Saturday, November 13, 2010

The Power of Realizing

SOMETIMES when I'm running, I imagine myself pulling away from those ugly and grabby habits and tendencies I hate most and, as it were, into God's embrace.

There is nothing deep or profound in this exercise. Maybe that's what makes it so effective. I am, at those moments, integrating into very physical body, the deepest desire of my heart (and, according to St. Augustine, every heart).

Do you know that feeling? The feeling of being tied and drowned by habits and tendencies you hate?

Before coming to Christ at the age of thirty-five, St. Cyprian cultivated a whole host of sinful and destructive tendencies. They didn't go "poof!" once he set out to live a godly life. A few months after his baptism he wrote,
When I was still lying in darkness and gloomy night, I used to regard it as extremely difficult and demanding to do what God's mercy was suggesting to me. I myself was held in bonds by the innumerable errors of my previously life, from which I did not believe I could possibly be delivered, so I was disposed to acquiesce in my clinging vices and indulge my sins...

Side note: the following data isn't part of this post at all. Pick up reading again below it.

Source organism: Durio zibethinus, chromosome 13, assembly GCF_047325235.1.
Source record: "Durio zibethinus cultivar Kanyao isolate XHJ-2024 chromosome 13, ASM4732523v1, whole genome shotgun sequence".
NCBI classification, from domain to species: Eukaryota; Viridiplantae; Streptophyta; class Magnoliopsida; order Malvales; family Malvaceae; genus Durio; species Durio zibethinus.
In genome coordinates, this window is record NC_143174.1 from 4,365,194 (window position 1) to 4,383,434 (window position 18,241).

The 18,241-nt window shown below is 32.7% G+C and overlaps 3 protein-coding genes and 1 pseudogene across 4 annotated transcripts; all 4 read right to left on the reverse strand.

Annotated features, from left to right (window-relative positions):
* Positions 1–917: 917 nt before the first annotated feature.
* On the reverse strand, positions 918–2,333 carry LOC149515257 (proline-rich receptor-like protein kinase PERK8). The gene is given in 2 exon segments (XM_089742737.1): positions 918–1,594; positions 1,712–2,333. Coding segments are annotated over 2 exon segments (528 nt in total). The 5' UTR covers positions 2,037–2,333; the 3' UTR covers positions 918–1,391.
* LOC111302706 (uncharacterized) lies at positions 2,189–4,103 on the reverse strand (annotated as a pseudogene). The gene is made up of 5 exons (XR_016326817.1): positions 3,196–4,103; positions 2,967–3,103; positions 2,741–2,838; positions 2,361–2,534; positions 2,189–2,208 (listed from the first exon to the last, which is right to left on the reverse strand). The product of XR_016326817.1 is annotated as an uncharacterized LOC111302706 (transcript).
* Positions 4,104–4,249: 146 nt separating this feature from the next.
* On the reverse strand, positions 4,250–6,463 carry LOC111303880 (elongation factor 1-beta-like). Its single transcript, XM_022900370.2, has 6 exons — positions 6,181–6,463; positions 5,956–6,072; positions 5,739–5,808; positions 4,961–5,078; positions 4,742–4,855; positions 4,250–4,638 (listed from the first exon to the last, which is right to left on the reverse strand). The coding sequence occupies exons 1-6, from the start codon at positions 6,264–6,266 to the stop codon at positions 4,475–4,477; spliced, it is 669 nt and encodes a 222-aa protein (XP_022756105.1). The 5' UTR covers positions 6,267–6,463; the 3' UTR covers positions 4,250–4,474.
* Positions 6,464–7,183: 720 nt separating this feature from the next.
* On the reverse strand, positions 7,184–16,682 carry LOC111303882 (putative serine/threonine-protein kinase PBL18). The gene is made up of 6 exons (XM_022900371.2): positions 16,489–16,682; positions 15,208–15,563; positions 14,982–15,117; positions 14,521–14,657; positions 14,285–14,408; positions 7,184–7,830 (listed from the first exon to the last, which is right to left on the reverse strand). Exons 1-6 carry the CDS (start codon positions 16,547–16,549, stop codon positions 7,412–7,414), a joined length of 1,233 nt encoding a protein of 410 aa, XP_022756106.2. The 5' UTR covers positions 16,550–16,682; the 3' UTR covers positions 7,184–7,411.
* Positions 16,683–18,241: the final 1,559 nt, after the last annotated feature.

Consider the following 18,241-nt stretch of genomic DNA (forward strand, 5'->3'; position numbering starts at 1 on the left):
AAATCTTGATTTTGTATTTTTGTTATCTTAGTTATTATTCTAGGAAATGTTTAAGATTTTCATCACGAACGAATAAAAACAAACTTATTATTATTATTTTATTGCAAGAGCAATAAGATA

But, after that, by the help of the water of new birth, the stain of my former life was washed away, and the light from above, serene and pure, was infused in my recoiled heart...a second birth restored me to a new man. Then, in a wondrous manner, every doubt began to fade...I clearly understood that what had first lived within me, enslaved by the vices of the flesh, was earthly, and that what, instead, the Holy Spirit had wrought within me was divine and holy.(*)
Like St. Cyprian, were are torn. Our "old man" is crawling with vices that cling to us (hence the saying "monkey on my back.")

It is only when we realize that all these ugly things living within us are earthy, and that the sacraments (baptism, holy communion) are divine and holy, that we can begin to be free and powerful.
Letter to Donatus 3,4

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